The year of 2017 marked a sad premiere among wildlife. The U.S. declared the rusty patched bumblebees as endangered species for the first time. During the last two decades, the population of such pollinators declined by 87%. The news preceded another wave of bee species that required protection according to the Endangered Species Act. These were seven species of bees from Hawaii. In an effort to save bees, Cheerios started a wildflower seed giveaway.
Why It Is Important to Save Bees
If bees go extinct, it will not be just a great loss for nature, but for humans as well. They are the ones that help almost 75% of crops to be ready for harvest. Their aid has an annual economic value of up to $577 billion for U.S. alone. Since the year of 1961, farmers focused more on crops that depend on pollinators than others. These require easier maintenance and have greater stability in yield than other types of crops. In today’s world, 70 out of top 100 worldwide crops rely on bees. Basically, they provide 90% of the world’s food.
If bees go, many other delightful things will go with them. Without their daily work, foods such as almonds, apples, avocados, and oranges might disappear from the face of the Earth. Besides the array of delightful flavors, this loss will deepen the food crisis the world is currently struggling with.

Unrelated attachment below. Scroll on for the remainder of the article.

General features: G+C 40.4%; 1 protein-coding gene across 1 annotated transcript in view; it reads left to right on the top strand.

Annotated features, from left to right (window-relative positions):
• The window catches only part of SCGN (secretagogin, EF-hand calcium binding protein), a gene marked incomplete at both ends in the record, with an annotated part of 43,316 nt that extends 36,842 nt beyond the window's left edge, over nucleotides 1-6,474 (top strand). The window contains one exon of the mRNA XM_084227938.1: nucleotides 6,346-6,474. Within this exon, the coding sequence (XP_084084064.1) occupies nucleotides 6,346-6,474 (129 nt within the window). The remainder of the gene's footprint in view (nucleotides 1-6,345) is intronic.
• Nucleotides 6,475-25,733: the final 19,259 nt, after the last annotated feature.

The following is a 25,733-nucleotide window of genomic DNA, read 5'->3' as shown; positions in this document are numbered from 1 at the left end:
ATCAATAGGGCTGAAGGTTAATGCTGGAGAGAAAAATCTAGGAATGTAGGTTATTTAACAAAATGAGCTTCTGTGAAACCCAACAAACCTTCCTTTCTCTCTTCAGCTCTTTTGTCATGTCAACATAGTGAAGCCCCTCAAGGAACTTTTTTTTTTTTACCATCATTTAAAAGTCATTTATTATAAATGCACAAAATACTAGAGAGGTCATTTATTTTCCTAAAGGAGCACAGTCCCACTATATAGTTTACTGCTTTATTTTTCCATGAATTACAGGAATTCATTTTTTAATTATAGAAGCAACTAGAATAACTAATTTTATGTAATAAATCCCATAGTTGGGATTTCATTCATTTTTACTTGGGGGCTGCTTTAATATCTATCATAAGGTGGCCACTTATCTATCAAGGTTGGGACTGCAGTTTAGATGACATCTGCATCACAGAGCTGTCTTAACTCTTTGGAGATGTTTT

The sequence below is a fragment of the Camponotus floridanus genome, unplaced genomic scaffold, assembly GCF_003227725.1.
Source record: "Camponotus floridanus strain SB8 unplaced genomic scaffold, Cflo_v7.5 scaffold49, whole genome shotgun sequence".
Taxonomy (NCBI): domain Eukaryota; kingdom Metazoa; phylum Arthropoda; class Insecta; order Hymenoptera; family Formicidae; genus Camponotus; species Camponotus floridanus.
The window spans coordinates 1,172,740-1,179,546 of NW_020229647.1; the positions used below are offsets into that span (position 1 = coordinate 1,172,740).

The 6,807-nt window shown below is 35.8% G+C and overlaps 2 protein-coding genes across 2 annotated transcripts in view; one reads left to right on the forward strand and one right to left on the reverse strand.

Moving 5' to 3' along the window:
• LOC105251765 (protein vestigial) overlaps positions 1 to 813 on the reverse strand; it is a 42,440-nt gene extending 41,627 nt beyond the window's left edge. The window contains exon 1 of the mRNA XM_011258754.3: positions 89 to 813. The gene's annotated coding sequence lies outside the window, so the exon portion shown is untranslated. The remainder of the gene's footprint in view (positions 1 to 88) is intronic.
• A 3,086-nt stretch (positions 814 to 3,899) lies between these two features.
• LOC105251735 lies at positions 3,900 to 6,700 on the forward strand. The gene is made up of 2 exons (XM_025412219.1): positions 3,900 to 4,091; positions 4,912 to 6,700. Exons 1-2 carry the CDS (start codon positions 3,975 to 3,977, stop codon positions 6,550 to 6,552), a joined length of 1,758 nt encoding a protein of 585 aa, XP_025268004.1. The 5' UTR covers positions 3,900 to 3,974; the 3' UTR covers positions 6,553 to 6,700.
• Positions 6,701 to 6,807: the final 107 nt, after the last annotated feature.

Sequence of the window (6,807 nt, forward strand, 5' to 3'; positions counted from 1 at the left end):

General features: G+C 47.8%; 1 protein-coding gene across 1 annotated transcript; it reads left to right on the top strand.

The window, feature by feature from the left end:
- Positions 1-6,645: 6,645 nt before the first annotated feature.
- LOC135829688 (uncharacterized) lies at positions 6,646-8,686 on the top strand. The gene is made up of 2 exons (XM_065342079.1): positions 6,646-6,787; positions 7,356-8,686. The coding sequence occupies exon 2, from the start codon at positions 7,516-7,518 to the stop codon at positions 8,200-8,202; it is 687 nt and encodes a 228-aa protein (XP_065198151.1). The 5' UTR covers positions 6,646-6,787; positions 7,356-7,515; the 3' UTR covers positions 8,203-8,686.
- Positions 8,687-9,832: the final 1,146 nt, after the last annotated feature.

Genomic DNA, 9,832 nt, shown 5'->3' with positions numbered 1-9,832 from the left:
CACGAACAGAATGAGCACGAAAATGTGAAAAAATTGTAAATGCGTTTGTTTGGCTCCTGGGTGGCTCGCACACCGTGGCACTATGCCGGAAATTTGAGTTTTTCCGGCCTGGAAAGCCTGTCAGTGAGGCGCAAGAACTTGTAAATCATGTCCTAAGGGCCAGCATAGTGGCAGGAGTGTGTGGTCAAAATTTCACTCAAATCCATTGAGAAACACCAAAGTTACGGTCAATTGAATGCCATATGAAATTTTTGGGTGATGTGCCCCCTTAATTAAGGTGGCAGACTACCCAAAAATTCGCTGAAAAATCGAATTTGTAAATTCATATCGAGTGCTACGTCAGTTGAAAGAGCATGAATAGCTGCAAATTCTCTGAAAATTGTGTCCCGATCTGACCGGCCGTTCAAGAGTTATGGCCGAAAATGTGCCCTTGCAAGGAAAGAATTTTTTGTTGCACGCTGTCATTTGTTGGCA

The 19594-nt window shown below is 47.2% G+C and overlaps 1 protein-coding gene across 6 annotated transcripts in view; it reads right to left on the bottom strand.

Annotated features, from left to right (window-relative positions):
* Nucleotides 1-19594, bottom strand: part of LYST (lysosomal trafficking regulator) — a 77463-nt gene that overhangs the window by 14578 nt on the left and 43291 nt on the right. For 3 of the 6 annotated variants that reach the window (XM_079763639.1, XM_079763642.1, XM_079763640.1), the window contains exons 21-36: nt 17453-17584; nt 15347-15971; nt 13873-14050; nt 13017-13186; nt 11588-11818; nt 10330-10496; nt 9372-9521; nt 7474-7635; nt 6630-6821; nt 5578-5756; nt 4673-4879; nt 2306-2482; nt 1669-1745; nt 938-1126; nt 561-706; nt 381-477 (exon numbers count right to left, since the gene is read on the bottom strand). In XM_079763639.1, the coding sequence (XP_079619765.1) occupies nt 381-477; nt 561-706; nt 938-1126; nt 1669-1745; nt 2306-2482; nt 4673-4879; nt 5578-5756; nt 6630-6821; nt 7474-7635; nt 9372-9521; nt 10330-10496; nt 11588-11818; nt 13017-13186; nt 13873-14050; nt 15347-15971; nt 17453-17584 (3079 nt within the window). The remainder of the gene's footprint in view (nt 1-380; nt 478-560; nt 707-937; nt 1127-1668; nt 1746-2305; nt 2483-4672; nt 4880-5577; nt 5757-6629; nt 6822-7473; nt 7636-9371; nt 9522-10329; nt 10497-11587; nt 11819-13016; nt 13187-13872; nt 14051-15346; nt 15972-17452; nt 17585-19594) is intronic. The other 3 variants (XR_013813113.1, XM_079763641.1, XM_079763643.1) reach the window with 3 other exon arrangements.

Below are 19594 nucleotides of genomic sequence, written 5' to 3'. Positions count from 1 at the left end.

Seeds Selected for Cheerios Campaign May Be Too Invasive
Cheerios is one company that wanted to create a life-saving campaign. Thus, the organization used its Buzz mascot as the main character that shared 1.5 billion wildflower seeds with its clients. While the strategy had a positive intention to save bees, the scientific world disapproves this initiative.
Some of the distributed packages contain seeds that create invasive species that may damage certain areas. The United States climate is described as diverse. Thus, it is dangerous to rely on random plantations for the act to save bees.
For instance, the Cheerios campaign gave away seeds of forget-me-nots. These plants are actually banned in Massachusetts. This is because they received the classification of the noxious weed. Moving forward, the Californian poppy provides another sensitive issue. The Southeastern states view this plant as invasive and not good for their crops.
The biggest issue concerning the Cheerios campaign is that most of the selected seeds are not even native to America. As the population of bees seeks only certain types of pollenizers, the buzzing insects would not receive much help from this campaign.
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